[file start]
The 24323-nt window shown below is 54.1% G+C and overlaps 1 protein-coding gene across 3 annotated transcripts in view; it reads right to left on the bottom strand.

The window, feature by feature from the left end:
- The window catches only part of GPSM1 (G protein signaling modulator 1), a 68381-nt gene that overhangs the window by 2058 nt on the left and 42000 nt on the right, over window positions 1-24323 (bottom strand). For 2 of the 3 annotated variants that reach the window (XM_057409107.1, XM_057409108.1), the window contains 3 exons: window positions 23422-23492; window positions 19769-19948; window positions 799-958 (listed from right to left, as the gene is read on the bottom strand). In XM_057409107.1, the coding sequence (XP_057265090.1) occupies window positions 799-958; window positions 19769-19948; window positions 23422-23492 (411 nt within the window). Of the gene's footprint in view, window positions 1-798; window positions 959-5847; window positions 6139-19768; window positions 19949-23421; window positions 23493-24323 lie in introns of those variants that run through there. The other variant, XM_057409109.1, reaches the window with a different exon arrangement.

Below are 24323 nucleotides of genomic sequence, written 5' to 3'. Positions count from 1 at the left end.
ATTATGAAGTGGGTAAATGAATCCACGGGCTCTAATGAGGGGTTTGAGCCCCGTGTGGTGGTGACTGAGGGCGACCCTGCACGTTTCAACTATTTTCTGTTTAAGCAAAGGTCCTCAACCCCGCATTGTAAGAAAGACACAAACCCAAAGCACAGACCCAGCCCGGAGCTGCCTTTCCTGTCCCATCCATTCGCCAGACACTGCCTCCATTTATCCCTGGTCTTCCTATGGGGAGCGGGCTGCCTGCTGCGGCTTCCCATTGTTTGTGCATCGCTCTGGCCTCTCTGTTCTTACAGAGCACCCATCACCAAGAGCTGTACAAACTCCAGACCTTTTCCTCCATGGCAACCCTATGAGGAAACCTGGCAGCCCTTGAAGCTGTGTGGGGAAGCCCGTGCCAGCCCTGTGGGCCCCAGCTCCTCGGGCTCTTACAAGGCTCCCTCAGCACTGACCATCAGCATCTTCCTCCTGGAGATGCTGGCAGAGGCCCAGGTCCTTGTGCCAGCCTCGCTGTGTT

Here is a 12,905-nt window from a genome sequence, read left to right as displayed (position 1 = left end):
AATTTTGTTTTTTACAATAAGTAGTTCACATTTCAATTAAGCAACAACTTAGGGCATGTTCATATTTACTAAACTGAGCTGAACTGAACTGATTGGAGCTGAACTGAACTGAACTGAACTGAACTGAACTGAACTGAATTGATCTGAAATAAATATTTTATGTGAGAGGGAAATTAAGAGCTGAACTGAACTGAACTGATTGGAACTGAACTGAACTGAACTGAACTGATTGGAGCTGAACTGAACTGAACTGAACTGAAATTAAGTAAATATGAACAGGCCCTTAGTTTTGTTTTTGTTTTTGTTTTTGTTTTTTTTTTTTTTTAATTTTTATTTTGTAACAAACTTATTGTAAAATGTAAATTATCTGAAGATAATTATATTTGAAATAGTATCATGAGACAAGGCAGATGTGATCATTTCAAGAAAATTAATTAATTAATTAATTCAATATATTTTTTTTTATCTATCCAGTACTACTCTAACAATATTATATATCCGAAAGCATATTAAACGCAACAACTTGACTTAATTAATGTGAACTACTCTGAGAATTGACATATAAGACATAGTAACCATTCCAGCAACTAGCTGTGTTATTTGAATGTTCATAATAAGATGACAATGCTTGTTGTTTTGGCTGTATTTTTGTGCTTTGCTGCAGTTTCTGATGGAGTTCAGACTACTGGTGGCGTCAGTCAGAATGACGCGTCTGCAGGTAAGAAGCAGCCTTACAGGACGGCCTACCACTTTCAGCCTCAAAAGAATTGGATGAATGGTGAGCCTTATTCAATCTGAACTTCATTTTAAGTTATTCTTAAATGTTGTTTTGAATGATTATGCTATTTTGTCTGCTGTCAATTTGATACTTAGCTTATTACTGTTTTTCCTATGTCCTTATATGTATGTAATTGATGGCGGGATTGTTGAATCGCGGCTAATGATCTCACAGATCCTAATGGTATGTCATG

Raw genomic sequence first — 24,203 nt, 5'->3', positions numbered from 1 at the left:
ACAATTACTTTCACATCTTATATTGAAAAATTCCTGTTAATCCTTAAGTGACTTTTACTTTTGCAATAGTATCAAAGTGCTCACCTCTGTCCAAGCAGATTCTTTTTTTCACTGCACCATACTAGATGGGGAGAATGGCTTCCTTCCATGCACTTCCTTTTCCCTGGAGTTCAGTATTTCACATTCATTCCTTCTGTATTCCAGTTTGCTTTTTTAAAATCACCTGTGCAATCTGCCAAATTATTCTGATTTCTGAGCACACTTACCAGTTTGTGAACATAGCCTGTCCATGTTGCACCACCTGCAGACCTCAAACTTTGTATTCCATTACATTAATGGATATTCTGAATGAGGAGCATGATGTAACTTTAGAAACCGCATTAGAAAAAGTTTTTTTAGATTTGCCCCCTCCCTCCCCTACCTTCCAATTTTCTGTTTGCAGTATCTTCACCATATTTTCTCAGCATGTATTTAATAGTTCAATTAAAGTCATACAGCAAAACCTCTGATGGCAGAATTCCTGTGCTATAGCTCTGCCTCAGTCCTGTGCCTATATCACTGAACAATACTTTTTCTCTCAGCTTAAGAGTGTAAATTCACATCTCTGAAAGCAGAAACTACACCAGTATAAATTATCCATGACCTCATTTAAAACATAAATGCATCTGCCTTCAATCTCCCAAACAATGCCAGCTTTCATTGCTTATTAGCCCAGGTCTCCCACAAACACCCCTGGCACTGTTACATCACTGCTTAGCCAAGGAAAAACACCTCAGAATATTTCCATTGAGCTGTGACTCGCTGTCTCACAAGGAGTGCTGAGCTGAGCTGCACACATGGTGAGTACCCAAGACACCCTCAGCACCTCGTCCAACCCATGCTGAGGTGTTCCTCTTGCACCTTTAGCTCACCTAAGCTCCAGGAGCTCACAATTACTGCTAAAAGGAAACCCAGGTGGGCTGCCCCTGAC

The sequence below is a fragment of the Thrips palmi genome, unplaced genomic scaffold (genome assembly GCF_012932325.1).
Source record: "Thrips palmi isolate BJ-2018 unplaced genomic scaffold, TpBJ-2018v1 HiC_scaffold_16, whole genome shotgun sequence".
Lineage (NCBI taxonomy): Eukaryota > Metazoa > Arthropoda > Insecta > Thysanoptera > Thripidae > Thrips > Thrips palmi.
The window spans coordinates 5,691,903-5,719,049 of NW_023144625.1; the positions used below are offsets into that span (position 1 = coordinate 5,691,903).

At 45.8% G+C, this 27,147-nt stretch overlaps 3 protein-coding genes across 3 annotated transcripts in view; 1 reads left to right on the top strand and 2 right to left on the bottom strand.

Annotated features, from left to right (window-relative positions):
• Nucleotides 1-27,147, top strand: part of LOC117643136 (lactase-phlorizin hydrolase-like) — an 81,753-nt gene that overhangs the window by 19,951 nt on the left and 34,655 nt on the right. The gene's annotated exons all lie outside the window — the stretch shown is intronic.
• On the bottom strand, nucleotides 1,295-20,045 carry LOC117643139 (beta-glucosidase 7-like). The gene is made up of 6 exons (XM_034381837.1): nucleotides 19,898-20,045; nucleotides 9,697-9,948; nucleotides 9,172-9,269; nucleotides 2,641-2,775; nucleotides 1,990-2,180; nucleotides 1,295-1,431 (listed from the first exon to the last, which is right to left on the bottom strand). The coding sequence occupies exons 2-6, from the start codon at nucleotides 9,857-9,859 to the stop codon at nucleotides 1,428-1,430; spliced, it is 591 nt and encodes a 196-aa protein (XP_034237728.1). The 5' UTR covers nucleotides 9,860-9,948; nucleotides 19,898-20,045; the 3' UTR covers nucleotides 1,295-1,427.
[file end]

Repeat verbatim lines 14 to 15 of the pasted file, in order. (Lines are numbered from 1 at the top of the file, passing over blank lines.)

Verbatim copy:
At 45.8% G+C, this 27,147-nt stretch overlaps 3 protein-coding genes across 3 annotated transcripts in view; 1 reads left to right on the top strand and 2 right to left on the bottom strand.

Annotated features, from left to right (window-relative positions):